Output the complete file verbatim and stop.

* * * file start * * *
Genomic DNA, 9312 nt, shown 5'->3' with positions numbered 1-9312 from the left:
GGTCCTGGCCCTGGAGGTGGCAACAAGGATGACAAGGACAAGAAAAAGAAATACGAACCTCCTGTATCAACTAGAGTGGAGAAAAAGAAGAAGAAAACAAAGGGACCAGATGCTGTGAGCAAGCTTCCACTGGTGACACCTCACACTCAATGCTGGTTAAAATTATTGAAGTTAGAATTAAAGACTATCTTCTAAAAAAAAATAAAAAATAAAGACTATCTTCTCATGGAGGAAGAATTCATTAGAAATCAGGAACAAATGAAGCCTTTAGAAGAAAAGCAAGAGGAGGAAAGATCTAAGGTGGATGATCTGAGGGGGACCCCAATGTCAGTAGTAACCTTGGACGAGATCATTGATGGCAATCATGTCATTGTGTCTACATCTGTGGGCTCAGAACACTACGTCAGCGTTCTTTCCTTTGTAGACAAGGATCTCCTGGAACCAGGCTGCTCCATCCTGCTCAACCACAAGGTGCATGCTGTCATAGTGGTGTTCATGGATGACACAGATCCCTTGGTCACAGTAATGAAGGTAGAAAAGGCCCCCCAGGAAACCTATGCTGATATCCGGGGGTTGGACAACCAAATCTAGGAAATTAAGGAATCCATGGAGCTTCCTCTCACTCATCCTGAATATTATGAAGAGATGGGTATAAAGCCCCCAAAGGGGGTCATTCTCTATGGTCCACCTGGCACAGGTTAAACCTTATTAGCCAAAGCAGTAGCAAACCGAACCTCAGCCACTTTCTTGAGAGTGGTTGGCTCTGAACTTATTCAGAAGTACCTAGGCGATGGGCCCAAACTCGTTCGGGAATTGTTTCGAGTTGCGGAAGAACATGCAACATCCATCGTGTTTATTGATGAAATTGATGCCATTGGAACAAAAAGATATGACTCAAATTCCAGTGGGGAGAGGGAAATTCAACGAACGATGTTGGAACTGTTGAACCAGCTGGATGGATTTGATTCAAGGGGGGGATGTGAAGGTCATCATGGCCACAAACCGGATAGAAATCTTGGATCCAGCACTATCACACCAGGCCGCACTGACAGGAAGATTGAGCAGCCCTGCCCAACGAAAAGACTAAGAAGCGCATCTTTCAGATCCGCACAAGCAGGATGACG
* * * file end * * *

Genomic DNA, 9312 nt, shown 5'->3' with positions numbered 1-9312 from the left:
GGTCCTGGCCCTGGAGGTGGCAACAAGGATGACAAGGACAAGAAAAAGAAATACGAACCTCCTGTATCAACTAGAGTGGAGAAAAAGAAGAAGAAAACAAAGGGACCAGATGCTGTGAGCAAGCTTCCACTGGTGACACCTCACACTCAATGCTGGTTAAAATTATTGAAGTTAGAATTAAAGACTATCTTCTAAAAAAAAATAAAAAATAAAGACTATCTTCTCATGGAGGAAGAATTCATTAGAAATCAGGAACAAATGAAGCCTTTAGAAGAAAAGCAAGAGGAGGAAAGATCTAAGGTGGATGATCTGAGGGGGACCCCAATGTCAGTAGTAACCTTGGACGAGATCATTGATGGCAATCATGTCATTGTGTCTACATCTGTGGGCTCAGAACACTACGTCAGCGTTCTTTCCTTTGTAGACAAGGATCTCCTGGAACCAGGCTGCTCCATCCTGCTCAACCACAAGGTGCATGCTGTCATAGTGGTGTTCATGGATGACACAGATCCCTTGGTCACAGTAATGAAGGTAGAAAAGGCCCCCCAGGAAACCTATGCTGATATCCGGGGGTTGGACAACCAAATCTAGGAAATTAAGGAATCCATGGAGCTTCCTCTCACTCATCCTGAATATTATGAAGAGATGGGTATAAAGCCCCCAAAGGGGGTCATTCTCTATGGTCCACCTGGCACAGGTTAAACCTTATTAGCCAAAGCAGTAGCAAACCGAACCTCAGCCACTTTCTTGAGAGTGGTTGGCTCTGAACTTATTCAGAAGTACCTAGGCGATGGGCCCAAACTCGTTCGGGAATTGTTTCGAGTTGCGGAAGAACATGCAACATCCATCGTGTTTATTGATGAAATTGATGCCATTGGAACAAAAAGATATGACTCAAATTCCAGTGGGGAGAGGGAAATTCAACGAACGATGTTGGAACTGTTGAACCAGCTGGATGGATTTGATTCAAGGGGGGGATGTGAAGGTCATCATGGCCACAAACCGGATAGAAATCTTGGATCCAGCACTATCACACCAGGCCGCACTGACAGGAAGATTGAGCAGCCCTGCCCAACGAAAAGACTAAGAAGCGCATCTTTCAGATCCGCACAAGCAGGATGACG